Thud. The ball hits the canvas behind the court. Angela throws up her hands and I run towards the players.

            “Good game guys.” I slap a few palms.

“We just hope we’d given you more competition.” He points at the 6-0, 6-0 score on the board.

I pack my tennis bag. “Good game partner.” Angela slings her bag over her broad shoulders. “Do you think we can make the playoffs?”

“Dunno. Who cares anyway? We’re just having fun, right?” I spin my phone in my hand.

Yep. Who cares about Victory.

Three weeks ago I had driven out to our weekly tennis meetup with Veronica. “I’m switching partners. I’m going to play this season with Jacob.”  Veronica’s voice was firm.

Before I could react, Jacob walked into the courts and they did the ‘fake-kiss-peck-greeting’ thing to each. I stood behind her. Next, he clasped my hand in his clammy palm.

Is he going to kiss me too? My pseudo-Indian alienation strategies made me want to chew my fingernails. I stiffened my elbow so much that it wouldn’t have bent if I had to drink the last gin and tonic of my life.

“Whassup bro.” He slapped my back.

Phew.

            So the new equation was that I and Jacob were on a first name basis and Veronica and Jacob were on a kiss-cheek basis. She must really-really want to win. I would never ever ever ever change my partner to win a league. I swished my palm flat pretending to hit a forehand. What value is victory in my life?

The very next week I and my new mixed doubles partner, Angela played our first league match. We barely knew each other. We didn’t even attempt making friends. Me; on account of not giving her the wrong message. She; on account of not caring either way.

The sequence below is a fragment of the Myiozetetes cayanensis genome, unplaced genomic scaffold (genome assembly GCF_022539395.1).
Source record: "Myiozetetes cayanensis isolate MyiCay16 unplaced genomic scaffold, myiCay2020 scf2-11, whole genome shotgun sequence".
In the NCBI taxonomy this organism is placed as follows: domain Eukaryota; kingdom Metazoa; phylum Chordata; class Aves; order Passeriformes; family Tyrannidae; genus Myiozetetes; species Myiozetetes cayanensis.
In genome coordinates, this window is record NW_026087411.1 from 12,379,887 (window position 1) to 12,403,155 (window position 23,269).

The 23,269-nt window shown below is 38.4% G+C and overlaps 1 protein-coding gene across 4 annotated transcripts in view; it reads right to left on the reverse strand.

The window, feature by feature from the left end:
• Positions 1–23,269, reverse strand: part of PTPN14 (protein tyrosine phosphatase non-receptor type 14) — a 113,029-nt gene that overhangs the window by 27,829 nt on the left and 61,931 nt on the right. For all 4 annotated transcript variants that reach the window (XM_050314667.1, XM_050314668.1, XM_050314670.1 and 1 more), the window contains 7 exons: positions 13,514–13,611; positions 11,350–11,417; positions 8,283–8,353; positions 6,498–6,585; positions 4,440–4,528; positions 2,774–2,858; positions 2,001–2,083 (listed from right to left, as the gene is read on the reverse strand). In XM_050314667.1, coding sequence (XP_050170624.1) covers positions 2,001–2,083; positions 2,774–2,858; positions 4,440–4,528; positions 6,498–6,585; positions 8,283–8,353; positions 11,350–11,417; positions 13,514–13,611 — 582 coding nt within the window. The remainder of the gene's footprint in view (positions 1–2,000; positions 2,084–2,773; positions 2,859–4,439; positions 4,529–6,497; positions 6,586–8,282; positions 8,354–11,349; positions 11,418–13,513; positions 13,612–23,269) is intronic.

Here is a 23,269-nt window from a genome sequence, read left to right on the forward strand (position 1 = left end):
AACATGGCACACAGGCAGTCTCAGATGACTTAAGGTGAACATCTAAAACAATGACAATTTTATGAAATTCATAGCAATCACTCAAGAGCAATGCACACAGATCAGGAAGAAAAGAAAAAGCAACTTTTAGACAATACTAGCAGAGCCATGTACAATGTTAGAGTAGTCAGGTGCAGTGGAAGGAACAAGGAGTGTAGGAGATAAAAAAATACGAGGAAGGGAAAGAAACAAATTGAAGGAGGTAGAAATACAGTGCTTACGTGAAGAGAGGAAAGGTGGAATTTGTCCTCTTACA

We lost the first set in a tie-break. We were down and out in the second. A great cross-court shot that Angela made left the opponents grunting. We made eye contact and decide to make a go of it. We pulled out the second set in a close 7-5 score.

            In the third set we were up 6-5 and lost the next game. In the tie-breaker, we were up two match-points. I chipped an easy return into the net because I wanted to be cute and play a low percentage drop-shot v/s an easy hard hit. On the next point Angela was standing behind the baseline. The ball was over hit and almost at Angela’s ankles.

“NO.” I yelled out, imploring her not to hit it.

Too late. She dumped the volley into the net. Ugggghhh. Two match points wasted. We lost the match on a very questionable line call. Amongst muffled apologies for not playing up to the mark we both left. I sang songs on my drive home, grooving to the music, drumming the steering wheel.

I reached home and text Angela. Well played. That was fun. It was followed by a smiley face with a halo on its head. Loss; the cost of victory? It’s easier to say who cares about winning when you lose…

Back to today’s match. We won the first set 6-0. We were up 5-0 in the second. I pondered letting them win a game, or to bagel them in the second set as well. The decision was to not give them any hope of a comeback. It wasn’t done for embarrassing them. They could’ve been boyfriend and girlfriend, or husband and wife. I should’ve cut them some slack so they won’t blame each other.

I send Angela a text message when I reach home. Good game partner. I add a smiley face. This one has a red face and the devils horns on it.

At what cost victory?

© Inderpal Sandhu and inderpalsandhu.wordpress.com, 2014. Unauthorized use and/or duplication of this material without express and written permission from this blog’s author and/or owner is strictly prohibited. Excerpts and links may be used, provided that full and clear credit is given to Inderpal Sandhu and inderpalsandhu.wordpress.com with appropriate and specific direction to the original content.